Get your Tax Id (FEIN)
You will need to get a Federal Employer Identification Number to go with your LLC and you can apply online on the IRS website. It usually takes about 10-15 minutres. A FEIN is just like a social security number, but for your business. You will need your FEIN to set up your business bank account, credit card processing a ton of others.
Free Business Bank Account
You will need to get business bank account to keep all revenue and expenses separate from your individual accounts. You legally need to do this for accounting and tax purposes, but it also just makes good business sense. When you go to the bank, you will need a driver’s license, a copy of your LLC papers from the government (print these out from their website) your FEIN from the IRS and an initial deposit.
You should look for a bank within walking distance of your house or office so that you can stop in easily. You should also look for free accounts. Most banks will give you a free business account with good online banking access. Chase, US Bank and UW Credit Union are good choices in Madison. UW Credit Union is the easiest to set up, but does not offer all of the services that a larger bank may offer. If your business is simple or you don’t envision much complexity to start, check out your local credit union. They should have a totally free business bank account.
US Bank’s business bank account is free, but their online banking website is not the greatest. Chase has great online banking, but seems to be a bigger company and tries to charge fees if it can. Especially in today’s economy, banks should be competing for your business (account).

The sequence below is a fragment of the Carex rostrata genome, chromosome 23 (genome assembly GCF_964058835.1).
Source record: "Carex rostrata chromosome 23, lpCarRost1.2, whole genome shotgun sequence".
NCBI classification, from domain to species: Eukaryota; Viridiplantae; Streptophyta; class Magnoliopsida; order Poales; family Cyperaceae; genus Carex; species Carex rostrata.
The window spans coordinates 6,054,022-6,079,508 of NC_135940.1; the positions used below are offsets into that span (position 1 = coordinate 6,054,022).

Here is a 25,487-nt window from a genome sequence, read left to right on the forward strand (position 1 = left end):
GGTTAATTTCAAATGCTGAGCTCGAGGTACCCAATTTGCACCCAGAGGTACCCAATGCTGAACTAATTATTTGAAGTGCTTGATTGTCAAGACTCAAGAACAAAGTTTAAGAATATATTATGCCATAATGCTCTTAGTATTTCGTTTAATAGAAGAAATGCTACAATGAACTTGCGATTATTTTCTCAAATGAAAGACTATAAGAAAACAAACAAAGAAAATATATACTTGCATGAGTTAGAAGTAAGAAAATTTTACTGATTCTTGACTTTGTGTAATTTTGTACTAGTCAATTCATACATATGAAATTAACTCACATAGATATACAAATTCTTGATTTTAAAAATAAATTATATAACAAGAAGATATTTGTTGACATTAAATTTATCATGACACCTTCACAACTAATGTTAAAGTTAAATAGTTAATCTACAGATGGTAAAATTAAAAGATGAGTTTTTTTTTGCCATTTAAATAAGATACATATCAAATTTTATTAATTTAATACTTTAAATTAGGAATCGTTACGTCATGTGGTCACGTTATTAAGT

Credit Card Processing
Getting signed up for credit card processing can be confusing. Here’s how it works. In order to accept credit cards online, you need to have two accounts. First, you need access to a payment gateway, which acts just like the point of sale card machines you see in the grocery store or restaurants. Your payment gateway is the virtual version of the traditional point of sale machine. Authorize.net is a good choice. Your payment gateway will charge monthly fees, usually between $10-$30 per month. Some places will try to charge you an activation fee of $99 or more.
Second, you’ll need a merchant account, which is a special type of bank account that allows you to accept credit card deposits. You can get one through most major banks or through any of Authorize.net’s resellers. Merchant accounts charge processing fees: a flat fee of between $.10-$.30 per transaction and a percentage fee, usually between 1.5%-3%. Additionally, American Express charges a higher rate, usually between 3.5%-4.5%. This higher rate is why many businesses do not accept American Express.
You can sign up for these accounts many different ways, but it is the exact same service no matter where you sign up. I’ve found that companies with name recognition (Chase, US Bank, Authorize.net etc) charge higher fees. You can go to any company on this list of resellers, but Bank Card USA, is a good place to start because they have low fees.
Register Your Domain
GoDaddy is the easiest way to register domains. If you use GoDaddy, register your domain 1 year at a time, not the default 5 years. Never pay full price. Follow this link to get $7.49 GoDaddy domains instead of paying $10 or do a Google search for Godaddy promo codes.
There are tons of web hosting options out there for your needs. You can set up your website using a free WordPress account that you host on your own server or with a cheap shopping cart website from a shopping cart company like Shopify. Shopify allows you to set up your own online retailing website without having to know any programming. If you have a product to sell, Shopify is a great choice.